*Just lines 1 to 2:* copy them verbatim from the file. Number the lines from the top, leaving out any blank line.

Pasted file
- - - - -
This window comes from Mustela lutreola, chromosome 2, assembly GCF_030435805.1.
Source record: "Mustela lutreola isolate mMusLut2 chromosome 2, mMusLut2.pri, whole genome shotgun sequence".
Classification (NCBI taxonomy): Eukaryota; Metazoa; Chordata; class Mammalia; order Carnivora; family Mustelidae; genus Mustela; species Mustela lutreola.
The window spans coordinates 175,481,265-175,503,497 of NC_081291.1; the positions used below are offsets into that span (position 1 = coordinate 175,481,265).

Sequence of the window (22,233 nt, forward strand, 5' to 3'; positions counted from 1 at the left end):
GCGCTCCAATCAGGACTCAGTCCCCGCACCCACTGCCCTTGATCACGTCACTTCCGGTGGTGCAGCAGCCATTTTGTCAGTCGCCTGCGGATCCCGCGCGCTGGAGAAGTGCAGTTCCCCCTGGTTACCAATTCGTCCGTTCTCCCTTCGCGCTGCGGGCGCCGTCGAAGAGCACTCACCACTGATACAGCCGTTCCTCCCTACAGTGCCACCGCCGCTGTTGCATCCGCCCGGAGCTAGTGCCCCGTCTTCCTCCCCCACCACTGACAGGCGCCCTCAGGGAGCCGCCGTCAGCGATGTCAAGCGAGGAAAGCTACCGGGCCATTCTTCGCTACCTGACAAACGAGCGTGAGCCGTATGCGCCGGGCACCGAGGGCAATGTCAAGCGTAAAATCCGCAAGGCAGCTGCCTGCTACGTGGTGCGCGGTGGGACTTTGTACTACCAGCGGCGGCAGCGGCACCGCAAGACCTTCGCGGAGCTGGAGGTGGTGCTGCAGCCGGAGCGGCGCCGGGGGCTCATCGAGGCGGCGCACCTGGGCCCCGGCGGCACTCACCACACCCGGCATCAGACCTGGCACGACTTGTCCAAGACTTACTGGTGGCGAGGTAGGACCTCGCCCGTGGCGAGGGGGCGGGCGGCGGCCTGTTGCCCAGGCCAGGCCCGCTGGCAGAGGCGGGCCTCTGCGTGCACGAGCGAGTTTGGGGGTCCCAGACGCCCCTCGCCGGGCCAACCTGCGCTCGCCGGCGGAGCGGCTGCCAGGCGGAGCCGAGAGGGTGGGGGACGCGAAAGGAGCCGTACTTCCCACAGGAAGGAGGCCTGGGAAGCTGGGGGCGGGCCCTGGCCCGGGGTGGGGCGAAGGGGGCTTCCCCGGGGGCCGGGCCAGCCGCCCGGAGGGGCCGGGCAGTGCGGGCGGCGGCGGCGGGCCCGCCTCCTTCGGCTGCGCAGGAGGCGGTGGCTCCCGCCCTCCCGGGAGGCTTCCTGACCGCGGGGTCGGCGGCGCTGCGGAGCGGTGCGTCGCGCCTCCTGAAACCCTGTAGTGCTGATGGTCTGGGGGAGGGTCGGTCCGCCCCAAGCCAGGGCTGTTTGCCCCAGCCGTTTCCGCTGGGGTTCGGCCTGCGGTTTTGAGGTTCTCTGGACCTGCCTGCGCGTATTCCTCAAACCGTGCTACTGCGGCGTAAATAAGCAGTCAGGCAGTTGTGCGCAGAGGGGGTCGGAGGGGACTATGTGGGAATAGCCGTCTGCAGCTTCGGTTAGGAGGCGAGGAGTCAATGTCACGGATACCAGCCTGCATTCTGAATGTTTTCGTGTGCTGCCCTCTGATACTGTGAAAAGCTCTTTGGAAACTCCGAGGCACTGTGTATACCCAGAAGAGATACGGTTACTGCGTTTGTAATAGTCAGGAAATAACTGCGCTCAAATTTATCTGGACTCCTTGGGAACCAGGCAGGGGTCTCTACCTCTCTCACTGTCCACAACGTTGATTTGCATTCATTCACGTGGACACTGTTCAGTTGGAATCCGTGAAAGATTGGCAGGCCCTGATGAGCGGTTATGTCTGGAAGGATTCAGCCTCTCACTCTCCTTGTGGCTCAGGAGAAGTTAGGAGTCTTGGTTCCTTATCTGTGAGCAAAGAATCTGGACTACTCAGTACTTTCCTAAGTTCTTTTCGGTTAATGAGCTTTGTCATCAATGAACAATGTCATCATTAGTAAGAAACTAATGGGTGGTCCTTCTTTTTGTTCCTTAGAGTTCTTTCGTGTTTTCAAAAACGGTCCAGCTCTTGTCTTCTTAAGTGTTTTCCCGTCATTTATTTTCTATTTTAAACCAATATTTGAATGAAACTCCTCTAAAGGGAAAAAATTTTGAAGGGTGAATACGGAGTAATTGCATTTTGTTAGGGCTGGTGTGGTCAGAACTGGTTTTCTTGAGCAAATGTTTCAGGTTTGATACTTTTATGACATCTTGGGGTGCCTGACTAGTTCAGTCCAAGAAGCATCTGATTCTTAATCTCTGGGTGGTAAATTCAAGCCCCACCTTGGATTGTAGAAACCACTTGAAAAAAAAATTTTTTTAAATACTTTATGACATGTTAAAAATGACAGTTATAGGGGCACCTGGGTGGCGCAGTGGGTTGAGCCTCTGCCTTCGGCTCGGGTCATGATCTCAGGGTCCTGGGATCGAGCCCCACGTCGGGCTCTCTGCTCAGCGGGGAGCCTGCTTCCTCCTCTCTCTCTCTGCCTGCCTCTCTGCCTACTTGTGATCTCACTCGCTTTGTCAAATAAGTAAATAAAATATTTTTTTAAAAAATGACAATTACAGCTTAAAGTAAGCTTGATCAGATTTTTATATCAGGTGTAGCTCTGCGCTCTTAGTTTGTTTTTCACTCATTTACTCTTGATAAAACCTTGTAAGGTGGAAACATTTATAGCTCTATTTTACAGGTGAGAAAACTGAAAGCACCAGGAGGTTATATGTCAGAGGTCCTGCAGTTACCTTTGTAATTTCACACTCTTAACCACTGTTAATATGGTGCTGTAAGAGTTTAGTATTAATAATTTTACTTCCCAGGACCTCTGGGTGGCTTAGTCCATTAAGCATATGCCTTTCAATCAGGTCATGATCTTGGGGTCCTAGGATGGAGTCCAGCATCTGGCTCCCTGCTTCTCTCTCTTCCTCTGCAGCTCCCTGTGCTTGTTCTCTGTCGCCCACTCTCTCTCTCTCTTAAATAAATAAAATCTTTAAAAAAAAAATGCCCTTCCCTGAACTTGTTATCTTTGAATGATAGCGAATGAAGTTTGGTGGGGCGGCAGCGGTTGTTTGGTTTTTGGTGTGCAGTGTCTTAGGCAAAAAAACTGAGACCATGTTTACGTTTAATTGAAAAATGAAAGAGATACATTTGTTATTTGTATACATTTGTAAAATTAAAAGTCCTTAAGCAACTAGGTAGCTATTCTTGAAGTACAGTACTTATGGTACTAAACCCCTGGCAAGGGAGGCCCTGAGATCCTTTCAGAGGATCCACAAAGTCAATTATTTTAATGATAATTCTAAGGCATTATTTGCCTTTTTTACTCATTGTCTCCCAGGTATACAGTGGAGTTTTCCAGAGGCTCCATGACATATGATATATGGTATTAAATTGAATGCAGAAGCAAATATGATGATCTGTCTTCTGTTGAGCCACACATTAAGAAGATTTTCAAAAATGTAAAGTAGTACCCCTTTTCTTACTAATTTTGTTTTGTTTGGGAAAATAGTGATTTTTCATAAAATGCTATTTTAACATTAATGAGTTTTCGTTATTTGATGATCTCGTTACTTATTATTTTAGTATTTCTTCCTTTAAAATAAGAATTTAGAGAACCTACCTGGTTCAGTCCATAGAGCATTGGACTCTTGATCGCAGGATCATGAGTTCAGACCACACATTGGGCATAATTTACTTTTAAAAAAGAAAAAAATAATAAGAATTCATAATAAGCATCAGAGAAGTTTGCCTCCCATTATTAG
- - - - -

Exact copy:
This window comes from Mustela lutreola, chromosome 2, assembly GCF_030435805.1.
Source record: "Mustela lutreola isolate mMusLut2 chromosome 2, mMusLut2.pri, whole genome shotgun sequence".